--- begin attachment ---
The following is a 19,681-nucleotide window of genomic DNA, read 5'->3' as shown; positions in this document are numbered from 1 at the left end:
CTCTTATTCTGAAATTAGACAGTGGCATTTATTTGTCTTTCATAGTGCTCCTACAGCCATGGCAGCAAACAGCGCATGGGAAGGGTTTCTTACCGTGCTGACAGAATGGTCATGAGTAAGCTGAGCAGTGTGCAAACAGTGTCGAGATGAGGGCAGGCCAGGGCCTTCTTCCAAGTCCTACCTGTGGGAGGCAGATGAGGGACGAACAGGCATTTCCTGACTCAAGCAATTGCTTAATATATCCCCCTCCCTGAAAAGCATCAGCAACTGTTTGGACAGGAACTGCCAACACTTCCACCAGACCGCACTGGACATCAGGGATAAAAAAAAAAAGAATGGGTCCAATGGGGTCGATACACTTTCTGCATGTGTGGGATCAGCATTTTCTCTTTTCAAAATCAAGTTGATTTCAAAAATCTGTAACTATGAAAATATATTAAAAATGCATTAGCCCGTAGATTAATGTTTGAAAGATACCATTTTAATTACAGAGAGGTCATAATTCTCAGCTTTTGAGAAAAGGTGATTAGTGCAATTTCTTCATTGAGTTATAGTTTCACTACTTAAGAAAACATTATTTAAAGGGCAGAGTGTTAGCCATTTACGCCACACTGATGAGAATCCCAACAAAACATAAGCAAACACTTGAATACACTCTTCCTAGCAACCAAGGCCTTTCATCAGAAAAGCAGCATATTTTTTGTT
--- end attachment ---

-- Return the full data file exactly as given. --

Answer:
The following is a 19,681-nucleotide window of genomic DNA, read 5'->3' as shown; positions in this document are numbered from 1 at the left end:
CTCTTATTCTGAAATTAGACAGTGGCATTTATTTGTCTTTCATAGTGCTCCTACAGCCATGGCAGCAAACAGCGCATGGGAAGGGTTTCTTACCGTGCTGACAGAATGGTCATGAGTAAGCTGAGCAGTGTGCAAACAGTGTCGAGATGAGGGCAGGCCAGGGCCTTCTTCCAAGTCCTACCTGTGGGAGGCAGATGAGGGACGAACAGGCATTTCCTGACTCAAGCAATTGCTTAATATATCCCCCTCCCTGAAAAGCATCAGCAACTGTTTGGACAGGAACTGCCAACACTTCCACCAGACCGCACTGGACATCAGGGATAAAAAAAAAAAGAATGGGTCCAATGGGGTCGATACACTTTCTGCATGTGTGGGATCAGCATTTTCTCTTTTCAAAATCAAGTTGATTTCAAAAATCTGTAACTATGAAAATATATTAAAAATGCATTAGCCCGTAGATTAATGTTTGAAAGATACCATTTTAATTACAGAGAGGTCATAATTCTCAGCTTTTGAGAAAAGGTGATTAGTGCAATTTCTTCATTGAGTTATAGTTTCACTACTTAAGAAAACATTATTTAAAGGGCAGAGTGTTAGCCATTTACGCCACACTGATGAGAATCCCAACAAAACATAAGCAAACACTTGAATACACTCTTCCTAGCAACCAAGGCCTTTCATCAGAAAAGCAGCATATTTTTTGTT